Book Review: Marhi da Deeva (Punjabi) by Gurdial Singh

GS “Sial Mirza” Goraya
2 min readJan 17, 2020

Marhi da deeva (ਮੜ੍ਹੀ ਦਾ ਦੀਵਾ) is a novel that grips you from the beginning and does not let you go, it makes you tremble as you read, and shaken when you’re finished.

Set in a vague post independence, pre liberalisation Punjab, (it was first published in 1964) it is the story of Jagseer (ਜਗਸੀਰ) and his mother, Nandi (ਨੰਦੀ).

The novel opens with a day in the life of an old, almost blind Nandi, desperately seeking human company with a neighbour, through the offered temptation of gossip. It is something, we learn, she does very often. The question of loneliness and the pursuit of companionship is a pervasive central theme in the novel.

The two pillars of Nandi’s small life are her middle aged son, Jagseer, unfortunately still unmarried. And the marhi (shrine of remembrance) dedicated to the memory of her dead husband – built under an old, sprawling talli tree, in the corner of a family plot.

This plot, owned by a kind Jat farmer, Dharam Singh (ਧਰਮ ਸਿੰਘ), had once been farmed by Nandi’s dead husband. Dharam Singh’s father and Nandi’s husband had been deep friends – but there was more to the relationship. While ‘friends’, Jagseer’s father and Dharam Singh’s were in a landlord-tenant relationship too – and the family plot, so tenderly reared by Jagseer, was, in a sense, remuneration for labour the ‘landless lower caste’ farmer performed for the Jatt landlord. One wonders if there was always more to the friendship. Such complex social and personal relations form the rich weave of intersecting lives in Marhi da Deeva.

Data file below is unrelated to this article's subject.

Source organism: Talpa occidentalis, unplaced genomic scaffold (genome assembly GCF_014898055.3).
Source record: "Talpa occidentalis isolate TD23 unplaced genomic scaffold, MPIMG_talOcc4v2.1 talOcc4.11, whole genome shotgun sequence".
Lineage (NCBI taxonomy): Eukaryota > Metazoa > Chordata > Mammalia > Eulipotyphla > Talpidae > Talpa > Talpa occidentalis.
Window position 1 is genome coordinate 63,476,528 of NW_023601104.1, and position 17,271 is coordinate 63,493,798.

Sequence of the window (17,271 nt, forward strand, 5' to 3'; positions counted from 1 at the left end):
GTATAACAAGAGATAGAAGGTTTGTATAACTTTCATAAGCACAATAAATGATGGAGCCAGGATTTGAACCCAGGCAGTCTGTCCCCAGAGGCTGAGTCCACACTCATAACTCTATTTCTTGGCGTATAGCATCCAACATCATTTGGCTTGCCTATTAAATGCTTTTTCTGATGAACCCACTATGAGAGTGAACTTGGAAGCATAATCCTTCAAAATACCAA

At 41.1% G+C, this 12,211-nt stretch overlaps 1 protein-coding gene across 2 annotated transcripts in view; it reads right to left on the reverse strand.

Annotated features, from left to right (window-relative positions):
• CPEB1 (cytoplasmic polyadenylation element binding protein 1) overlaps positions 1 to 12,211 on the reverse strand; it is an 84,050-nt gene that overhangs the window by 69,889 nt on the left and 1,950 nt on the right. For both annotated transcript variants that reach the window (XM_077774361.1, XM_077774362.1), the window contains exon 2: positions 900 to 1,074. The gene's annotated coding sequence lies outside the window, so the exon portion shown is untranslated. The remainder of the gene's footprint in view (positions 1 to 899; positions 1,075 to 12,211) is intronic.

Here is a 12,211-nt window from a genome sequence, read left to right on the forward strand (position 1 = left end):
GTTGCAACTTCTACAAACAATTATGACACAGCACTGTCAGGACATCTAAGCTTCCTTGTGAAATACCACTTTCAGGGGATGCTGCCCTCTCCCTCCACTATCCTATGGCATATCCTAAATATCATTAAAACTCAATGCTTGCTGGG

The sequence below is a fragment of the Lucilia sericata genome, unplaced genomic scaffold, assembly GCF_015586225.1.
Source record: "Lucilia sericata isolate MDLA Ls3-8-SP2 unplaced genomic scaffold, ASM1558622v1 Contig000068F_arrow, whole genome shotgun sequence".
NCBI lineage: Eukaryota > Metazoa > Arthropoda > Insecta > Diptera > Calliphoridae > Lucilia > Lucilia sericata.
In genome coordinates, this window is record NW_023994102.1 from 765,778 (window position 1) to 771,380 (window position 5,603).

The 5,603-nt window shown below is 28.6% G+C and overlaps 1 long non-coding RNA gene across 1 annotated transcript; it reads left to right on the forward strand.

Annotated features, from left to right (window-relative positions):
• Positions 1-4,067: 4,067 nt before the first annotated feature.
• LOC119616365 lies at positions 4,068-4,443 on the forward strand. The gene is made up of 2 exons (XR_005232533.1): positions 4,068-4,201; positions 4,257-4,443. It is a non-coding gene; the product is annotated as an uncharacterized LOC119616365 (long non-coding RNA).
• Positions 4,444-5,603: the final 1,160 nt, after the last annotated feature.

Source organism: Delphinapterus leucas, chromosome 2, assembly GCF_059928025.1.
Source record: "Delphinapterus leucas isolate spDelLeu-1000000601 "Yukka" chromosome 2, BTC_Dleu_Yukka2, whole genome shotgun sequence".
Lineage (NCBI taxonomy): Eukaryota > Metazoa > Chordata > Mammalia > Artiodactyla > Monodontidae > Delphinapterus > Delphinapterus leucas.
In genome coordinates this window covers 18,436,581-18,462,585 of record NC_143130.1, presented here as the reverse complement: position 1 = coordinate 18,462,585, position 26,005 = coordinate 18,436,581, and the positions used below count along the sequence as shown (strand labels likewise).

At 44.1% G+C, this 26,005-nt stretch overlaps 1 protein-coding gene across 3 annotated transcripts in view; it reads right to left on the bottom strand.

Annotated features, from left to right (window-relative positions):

It is tempting to read the novel only from the framework of social dynamics (as has most often been done), but the psychological evolution (or devolution – through drug addiction, or both) of Jagseer is the most powerfully gripping aspect. As I approached the end of the novel, as Jagseer reached a epiphanic stage in his life, I was reminded of another dynamic which plays throughout the plot – the relationship between maya and dukkha.

While the caste dynamic exists (pervasively) in the village, a young, physically strong and exuberant Jagseer – a flashback element of the story – is untouched by it. As, through drug addiction and the psychological weight of love-longing, his body weakens, he at once is made (implicitly and explicitly) more aware of his position in society.

Through this journey, Jagseer perhaps reaches a stage where the realisation of maya as the pervasive element of social life, the realisation of dukkha as an eternal truth, and the possibility of moments of happiness through friendship, companionship and love – leads him to a glimpse of moksha.

There is a lamp in the darkness to guide us across, after all.

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